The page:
By Ann Whitman
AFRICAN violets have been popular houseplants for nearly 100 years, and with good reason. With the right care, many plants can bloom nonstop. And, compared to some flowering houseplants, violets are perfect for beginners, but offer enough variety to keep even green-thumb experts intrigued.
Choosing just one plant from a big, colorful display is like picking just one jelly bean from the bowl. The range of colors, sizes and leaf forms can be dazzling. Most African violets naturally form a rosette of leaves around one central stem. Some unusual varieties develop multiple trailing stems. Both forms grow in a range of sizes from miniatures less than 3" in diameter to plants as large as a serving platter.
Leaf and flower shapes, colors and sizes vary widely. The hairy leaves may be round, pointed, ruffled, quilted or smooth. Some show white or pink variegation and can be light green to purple underneath. Flowers are even more varied and come in colors from white to pink and purple, blue, green, yellow and even gold. They may be streaked, spotted, splashed or edged in multiple colors. Flower forms range from huge, ruffled doubles to flat singles, sweet bell shapes and every shape in between.
The selection at local shops may be limited to the more common types, but you will find many more choices available from specialists. African violets are so popular that many regions have membership clubs and shows. Find local clubs, breeders and events through the African Violet Society of America
When picking out a plant to take home, look for symmetrical shape, firm green leaves, and lots of flower buds. Avoid plants with soft, droopy leaves and those with brown spots or pests. Plants with a few open flowers and many closed buds will remain in bloom longer after you buy it. Tip: peek under the upper leaves to look for newly forming flower stems.
If you don't have a sunny location, grow African violets under grow lights.
African violets need bright light to bloom, but cannot tolerate hot, direct sun because their leaves are easily scorched by intense light. Violets bloom best at temperatures from 65 to 75 degrees.
In a sunny window: In the winter, violets grow best in south-, east- or west-facing windows. On cold winter nights, move the plants away from the glass to a spot that remains above 55 degrees. When the sun gets stronger in the spring, move plants to a cooler east- or even north-facing window. Tip: give each plant a one-quarter turn clockwise every few days to keep the growth symmetrical.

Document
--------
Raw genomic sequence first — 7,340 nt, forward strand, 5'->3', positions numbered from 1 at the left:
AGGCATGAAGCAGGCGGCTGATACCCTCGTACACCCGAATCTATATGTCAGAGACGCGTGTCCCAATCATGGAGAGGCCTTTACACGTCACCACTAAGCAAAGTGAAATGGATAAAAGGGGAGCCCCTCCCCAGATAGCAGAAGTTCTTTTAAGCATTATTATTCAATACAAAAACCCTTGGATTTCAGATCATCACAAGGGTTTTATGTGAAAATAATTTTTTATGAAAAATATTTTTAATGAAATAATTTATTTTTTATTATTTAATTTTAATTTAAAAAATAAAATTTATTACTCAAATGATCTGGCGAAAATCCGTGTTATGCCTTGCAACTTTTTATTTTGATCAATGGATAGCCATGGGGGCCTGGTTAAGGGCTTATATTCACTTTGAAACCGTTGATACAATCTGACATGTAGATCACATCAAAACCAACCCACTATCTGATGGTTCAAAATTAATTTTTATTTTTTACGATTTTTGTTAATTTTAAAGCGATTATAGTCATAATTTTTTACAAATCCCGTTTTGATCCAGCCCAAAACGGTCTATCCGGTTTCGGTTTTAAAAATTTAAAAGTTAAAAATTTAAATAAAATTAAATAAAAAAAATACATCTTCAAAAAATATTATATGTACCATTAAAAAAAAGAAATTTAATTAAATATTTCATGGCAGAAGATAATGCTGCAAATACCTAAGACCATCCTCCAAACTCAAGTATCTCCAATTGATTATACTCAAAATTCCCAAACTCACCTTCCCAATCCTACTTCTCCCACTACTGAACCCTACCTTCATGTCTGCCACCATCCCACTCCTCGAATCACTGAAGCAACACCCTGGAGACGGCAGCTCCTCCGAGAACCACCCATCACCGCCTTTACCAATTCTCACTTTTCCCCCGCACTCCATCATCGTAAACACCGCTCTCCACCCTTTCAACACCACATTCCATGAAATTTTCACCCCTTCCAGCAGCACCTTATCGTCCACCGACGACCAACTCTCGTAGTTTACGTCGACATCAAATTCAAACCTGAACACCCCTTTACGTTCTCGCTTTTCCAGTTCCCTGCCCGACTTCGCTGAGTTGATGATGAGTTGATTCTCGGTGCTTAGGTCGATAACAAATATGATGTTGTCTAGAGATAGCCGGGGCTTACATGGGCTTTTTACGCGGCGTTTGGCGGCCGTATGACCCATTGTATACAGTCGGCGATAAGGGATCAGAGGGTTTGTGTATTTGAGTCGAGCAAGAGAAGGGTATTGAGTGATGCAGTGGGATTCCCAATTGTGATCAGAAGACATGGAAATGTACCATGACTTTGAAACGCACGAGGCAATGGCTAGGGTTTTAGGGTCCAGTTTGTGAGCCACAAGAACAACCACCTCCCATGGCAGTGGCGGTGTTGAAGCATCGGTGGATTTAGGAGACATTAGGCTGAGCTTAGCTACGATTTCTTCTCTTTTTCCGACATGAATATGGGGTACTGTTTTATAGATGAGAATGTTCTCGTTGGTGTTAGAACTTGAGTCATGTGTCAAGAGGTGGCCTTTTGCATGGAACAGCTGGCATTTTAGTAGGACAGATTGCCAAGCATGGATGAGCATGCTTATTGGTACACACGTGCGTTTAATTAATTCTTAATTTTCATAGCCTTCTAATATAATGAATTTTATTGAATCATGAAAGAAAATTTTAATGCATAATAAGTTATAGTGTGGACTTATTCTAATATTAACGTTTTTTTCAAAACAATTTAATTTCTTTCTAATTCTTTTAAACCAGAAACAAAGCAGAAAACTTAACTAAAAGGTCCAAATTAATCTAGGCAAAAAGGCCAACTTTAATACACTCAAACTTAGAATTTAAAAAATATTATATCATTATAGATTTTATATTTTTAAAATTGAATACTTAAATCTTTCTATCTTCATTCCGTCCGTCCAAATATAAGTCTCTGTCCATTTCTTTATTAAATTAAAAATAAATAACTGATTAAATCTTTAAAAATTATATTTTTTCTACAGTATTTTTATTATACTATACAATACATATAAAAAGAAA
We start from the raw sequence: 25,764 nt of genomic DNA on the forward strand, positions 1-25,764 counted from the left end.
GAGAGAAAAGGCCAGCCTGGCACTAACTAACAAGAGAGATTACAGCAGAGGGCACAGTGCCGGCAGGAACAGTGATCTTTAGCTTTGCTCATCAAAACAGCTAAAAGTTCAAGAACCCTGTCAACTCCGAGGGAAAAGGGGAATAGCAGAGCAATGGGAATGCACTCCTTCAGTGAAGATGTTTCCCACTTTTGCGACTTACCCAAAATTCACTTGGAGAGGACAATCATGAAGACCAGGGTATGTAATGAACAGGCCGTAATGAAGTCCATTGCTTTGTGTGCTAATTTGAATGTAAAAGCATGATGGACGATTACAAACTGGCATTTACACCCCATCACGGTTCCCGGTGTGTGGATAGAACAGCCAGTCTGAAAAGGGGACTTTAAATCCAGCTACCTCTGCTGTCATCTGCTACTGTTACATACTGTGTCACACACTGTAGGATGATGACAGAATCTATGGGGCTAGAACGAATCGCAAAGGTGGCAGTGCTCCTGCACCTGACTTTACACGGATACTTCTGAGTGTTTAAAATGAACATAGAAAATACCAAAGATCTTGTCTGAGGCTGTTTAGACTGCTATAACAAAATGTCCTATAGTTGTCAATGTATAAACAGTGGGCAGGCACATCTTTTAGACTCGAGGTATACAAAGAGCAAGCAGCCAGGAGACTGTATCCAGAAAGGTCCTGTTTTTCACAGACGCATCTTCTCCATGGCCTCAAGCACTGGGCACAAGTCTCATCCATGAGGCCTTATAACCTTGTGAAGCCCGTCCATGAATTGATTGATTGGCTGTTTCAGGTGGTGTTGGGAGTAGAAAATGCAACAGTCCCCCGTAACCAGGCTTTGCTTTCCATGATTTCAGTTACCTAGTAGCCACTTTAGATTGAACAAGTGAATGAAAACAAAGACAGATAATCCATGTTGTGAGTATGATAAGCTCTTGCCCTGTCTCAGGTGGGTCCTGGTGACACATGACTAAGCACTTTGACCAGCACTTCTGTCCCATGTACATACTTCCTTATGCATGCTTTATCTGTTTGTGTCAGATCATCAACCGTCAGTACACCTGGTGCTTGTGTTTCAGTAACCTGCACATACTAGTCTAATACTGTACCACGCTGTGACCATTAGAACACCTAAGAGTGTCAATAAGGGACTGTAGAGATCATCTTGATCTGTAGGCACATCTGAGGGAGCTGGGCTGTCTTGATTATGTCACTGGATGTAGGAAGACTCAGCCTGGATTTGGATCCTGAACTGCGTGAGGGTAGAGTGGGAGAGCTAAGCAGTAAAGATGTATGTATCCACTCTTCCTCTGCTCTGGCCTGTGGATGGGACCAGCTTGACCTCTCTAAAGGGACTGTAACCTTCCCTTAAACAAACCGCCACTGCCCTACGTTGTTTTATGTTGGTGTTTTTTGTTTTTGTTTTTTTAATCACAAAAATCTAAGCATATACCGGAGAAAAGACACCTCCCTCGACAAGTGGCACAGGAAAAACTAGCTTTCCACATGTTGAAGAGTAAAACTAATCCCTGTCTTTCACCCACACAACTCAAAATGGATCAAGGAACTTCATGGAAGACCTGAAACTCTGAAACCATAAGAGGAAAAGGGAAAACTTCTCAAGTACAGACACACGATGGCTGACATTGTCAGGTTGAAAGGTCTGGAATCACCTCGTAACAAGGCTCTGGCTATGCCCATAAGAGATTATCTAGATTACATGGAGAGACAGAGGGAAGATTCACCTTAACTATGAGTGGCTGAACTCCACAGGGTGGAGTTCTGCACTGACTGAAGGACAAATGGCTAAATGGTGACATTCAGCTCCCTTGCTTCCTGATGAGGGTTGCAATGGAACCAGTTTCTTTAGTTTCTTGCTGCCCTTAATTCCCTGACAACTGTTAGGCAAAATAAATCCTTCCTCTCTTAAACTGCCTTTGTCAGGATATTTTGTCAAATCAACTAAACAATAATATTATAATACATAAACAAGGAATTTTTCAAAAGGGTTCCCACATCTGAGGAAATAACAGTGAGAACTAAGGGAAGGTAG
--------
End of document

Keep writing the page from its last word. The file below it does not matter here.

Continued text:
Under grow lights: For best flowering and growth, many African violet aficionados grow their plants under grow lights. Set the bulbs about 12" to 15" above the tops of the plants, depending on the strength of the bulbs and size of the plants. Use a timer set to 14 hours of light and 10 hours of dark each day. Tip: African violets must have at least eight hours of darkness daily to produce flowers.
Watering African violets is less complicated than common lore would have it. Follow these simple steps for success:
To promote constant flowering, use liquid African violet fertilizer at one-quarter strength every time you water. Once every four to six weeks, flush clear water through the soil to remove accumulated fertilizer salts. If your plant gets dry and wilted, do not fertilize. Rehydrate the plant with water and resume fertilizing once the plant has rebounded.
African violets must have potting mix that drains quickly and doesn't hold excessive water. Choose a loose, peat- and perlite-based mix for best results. Tip: Many commercial African violet soil mixes are too dense and heavy for proper root growth.
For best bloom, pots should be about one-third to half the diameter of the plant. For example, a 7-9" plant should be in a 3" pot. A 9-12" plant goes into a 4" pot. Choose shallow pots for best drainage and root aeration. Repot your plant in fresh soil and a clean pot once a year.
Spacing is important. Give your plant enough room so that it doesn't touch its neighbors. Spacing helps prevent pests and diseases from spreading easily, and allows for more uniform growth. To prevent crowding in the pot and keep plants symmetrical, pinch off any suckers or new plantlets that form along the stem.
When buying new plants, check them carefully before purchase. African violets are prone to some common insects and diseases. For very good descriptions and photos of these, visit the African Violet Society of America at avsa.org and click on Violets 101. Follow the links on that page to insects and diseases, as well as other useful tips on caring for your African violet.
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